In 2021, global shipments of wearables were 533.6 million units, up 20 percent YOY. Wearable devices are popular and only gaining popularity, and it’s becoming more necessary to test their compatibility with popular apps.

IoT devices are also on the rise. We use devices like streaming boxes, Bluetooth headphones, and WiFi routers for testing. Wearables and IoT Devices require specific testing conditions. Learn more about the challenges of IoT testing and streaming applications/platforms on our blog.

Managing a Device Library

Ensuring Security

Here at PLUS QA, we have a dedicated team of testers working in a regulated and compliant environment. We employ strict, secure procedures to ensure the highest level of confidentiality throughout the testing process. After completing testing each day, testers are required to clear all apps, screenshots, console logs, browsing history, cookies, cache, and other locally stored data from our devices and workstations.

As we transitioned to having more of our employees working from home, our security procedures changed too. Read more about that in Our Successful Transition to Working From Home.

Tracking Device Use

PLUS QA's Test Platform on the devices page, showing some details about the devices in the library and how we manage them

For most of our history, we’ve focused on in-house testing, which allows for the best security on both the devices and the applications, websites, etc., that we test. However, with the onset of the pandemic, we had to transition to working from home. Suddenly, our vast library of devices needed to be taken off-site, and tracking them became more necessary. 

We developed our proprietary test management system, Test Platform, and incorporated our checkout system into the web application. Using Test Platform, testers can easily identify the device they are utilizing and check in or check out those devices as needed. Project managers can also search for each team to see what devices testers have or might need.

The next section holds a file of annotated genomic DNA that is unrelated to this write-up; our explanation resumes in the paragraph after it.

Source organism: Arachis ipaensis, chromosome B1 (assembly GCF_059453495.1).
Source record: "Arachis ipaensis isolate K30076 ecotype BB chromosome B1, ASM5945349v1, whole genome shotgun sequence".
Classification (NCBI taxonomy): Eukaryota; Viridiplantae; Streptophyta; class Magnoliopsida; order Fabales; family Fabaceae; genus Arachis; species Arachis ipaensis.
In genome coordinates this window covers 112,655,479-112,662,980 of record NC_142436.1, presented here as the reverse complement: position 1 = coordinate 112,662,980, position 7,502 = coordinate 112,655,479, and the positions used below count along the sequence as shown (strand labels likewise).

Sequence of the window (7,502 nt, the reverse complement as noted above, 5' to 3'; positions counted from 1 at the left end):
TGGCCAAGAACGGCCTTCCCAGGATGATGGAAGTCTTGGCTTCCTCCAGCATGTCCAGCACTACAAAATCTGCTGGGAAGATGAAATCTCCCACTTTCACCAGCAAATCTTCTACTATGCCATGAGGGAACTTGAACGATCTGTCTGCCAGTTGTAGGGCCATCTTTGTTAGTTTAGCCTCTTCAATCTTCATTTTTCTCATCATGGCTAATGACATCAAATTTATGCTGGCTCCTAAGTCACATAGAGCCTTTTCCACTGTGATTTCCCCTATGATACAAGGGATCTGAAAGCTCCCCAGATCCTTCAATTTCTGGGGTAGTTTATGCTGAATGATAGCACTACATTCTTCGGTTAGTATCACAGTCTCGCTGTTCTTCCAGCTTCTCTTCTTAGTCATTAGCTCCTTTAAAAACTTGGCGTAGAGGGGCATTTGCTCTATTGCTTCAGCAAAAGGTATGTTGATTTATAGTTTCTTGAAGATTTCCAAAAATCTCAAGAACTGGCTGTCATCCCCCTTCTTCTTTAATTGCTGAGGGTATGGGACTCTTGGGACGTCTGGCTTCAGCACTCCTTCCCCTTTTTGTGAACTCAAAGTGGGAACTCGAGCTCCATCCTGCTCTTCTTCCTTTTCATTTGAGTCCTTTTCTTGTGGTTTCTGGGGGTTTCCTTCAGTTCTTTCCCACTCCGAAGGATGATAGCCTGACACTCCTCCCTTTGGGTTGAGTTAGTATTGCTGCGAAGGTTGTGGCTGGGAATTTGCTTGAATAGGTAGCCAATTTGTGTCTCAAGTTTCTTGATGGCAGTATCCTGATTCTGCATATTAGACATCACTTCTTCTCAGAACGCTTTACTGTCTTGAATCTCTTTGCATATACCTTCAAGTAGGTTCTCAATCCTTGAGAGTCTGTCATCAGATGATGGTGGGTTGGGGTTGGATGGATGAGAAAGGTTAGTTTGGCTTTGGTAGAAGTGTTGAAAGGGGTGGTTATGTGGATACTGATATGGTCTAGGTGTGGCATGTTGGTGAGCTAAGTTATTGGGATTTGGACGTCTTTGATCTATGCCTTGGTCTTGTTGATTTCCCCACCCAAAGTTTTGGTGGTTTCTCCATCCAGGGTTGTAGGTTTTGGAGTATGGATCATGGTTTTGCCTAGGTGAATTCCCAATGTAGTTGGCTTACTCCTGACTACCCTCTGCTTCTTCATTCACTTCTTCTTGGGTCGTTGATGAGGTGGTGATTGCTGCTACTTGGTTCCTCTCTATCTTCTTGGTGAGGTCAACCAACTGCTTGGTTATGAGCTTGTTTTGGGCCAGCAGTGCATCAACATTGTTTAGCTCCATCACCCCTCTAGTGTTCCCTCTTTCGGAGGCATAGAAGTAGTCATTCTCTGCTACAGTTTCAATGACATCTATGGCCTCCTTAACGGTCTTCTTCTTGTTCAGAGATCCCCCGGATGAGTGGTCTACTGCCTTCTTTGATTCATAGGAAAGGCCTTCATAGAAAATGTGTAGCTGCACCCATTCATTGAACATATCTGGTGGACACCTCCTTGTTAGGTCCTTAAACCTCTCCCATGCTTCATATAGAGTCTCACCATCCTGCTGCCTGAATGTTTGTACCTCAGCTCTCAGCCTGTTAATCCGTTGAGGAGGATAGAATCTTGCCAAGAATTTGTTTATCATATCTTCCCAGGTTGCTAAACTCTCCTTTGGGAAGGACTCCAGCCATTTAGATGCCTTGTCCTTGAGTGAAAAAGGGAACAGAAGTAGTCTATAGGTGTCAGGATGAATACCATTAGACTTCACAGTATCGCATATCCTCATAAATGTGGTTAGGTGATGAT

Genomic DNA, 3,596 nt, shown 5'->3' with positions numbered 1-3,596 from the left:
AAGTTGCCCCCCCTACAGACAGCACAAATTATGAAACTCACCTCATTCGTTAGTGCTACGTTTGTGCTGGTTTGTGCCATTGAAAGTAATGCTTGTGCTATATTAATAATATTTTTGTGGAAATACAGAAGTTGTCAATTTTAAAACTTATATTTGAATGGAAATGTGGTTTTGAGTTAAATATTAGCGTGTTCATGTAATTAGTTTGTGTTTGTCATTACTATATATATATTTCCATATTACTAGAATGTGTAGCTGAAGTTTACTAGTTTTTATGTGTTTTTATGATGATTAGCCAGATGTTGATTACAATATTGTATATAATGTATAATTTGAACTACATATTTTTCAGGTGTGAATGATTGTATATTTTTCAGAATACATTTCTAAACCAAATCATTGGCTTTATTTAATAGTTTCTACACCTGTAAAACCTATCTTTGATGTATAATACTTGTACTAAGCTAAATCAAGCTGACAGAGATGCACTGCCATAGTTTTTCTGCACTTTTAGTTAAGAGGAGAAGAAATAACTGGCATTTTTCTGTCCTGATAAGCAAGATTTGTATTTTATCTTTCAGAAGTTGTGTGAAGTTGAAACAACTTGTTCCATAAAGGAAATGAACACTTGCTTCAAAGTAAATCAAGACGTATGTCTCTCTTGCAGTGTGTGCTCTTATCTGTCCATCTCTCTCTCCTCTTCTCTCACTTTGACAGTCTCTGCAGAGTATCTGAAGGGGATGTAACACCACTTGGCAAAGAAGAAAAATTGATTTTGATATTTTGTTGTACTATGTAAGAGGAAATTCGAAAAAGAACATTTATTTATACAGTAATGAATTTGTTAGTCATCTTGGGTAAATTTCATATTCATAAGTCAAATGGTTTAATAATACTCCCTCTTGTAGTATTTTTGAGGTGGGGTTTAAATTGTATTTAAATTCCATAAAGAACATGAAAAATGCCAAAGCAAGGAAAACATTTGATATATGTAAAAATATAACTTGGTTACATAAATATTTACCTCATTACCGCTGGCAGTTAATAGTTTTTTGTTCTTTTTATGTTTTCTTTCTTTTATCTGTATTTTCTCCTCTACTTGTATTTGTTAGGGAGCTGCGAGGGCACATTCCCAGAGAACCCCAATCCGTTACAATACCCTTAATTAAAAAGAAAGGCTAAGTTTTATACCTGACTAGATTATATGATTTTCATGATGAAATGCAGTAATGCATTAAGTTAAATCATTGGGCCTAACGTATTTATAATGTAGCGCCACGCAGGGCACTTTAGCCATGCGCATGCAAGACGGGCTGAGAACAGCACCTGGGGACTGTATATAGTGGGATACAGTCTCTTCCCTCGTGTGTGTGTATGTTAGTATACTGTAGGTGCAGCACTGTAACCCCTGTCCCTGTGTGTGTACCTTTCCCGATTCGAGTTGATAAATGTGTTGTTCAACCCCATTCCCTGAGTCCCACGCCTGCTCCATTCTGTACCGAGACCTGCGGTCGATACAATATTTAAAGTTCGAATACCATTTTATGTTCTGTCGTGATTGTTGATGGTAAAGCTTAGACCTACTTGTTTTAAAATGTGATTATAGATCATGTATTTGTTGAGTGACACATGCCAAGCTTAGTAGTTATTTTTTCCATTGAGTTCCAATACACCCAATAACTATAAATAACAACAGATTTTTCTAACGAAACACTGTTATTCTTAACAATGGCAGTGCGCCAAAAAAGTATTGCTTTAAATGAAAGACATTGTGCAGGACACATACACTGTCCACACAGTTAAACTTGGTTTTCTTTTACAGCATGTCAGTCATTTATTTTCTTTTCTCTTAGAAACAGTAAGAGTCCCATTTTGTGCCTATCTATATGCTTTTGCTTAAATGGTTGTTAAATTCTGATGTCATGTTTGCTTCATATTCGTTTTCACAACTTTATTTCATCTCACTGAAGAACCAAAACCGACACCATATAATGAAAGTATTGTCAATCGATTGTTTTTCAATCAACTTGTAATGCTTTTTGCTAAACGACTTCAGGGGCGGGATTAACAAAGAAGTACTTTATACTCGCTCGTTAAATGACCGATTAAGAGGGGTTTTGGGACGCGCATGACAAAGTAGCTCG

Staying Relevant

In addition to purchasing new devices to stay relevant, we have to update device OSs as they become more relevant. When a new OS is released, we upgrade a few devices to test applications and websites for early adopters. Once there is a perceived growth in the adoption rate for a particular OS, we’ll update more devices progressively to accommodate the change, paying close attention to OS usage statistics throughout the year. Because not everyone updates their devices to newer OS, we continue to maintain a collection of devices installed with each of the most recent/popular operating systems.


A lot goes into building, maintaining, and managing a robust device library with hundreds of mobile and desktop devices. We’ve been steadily growing our library of devices since we began testing in 2008 on the very first iPhones. As a result, we’ve learned a lot along the way. 

Creating a secure space for the devices, keeping in mind client needs and expectations when purchasing new devices, having a way to track those devices, and being able to plan device coverage easily, are all vital aspects of creating a successful device library. It can be challenging, but the benefits of having and using real devices for testing greatly outweigh the costs. Having hundreds of devices helps us deliver high-quality testing services to our clients, ensuring high-quality products for their users.

If you’d like to learn more about our devices or work with us for QA testing, reach out to us!

A person working on a MacBook with two smartphones and tablet next to them, testing apps on multiple devices.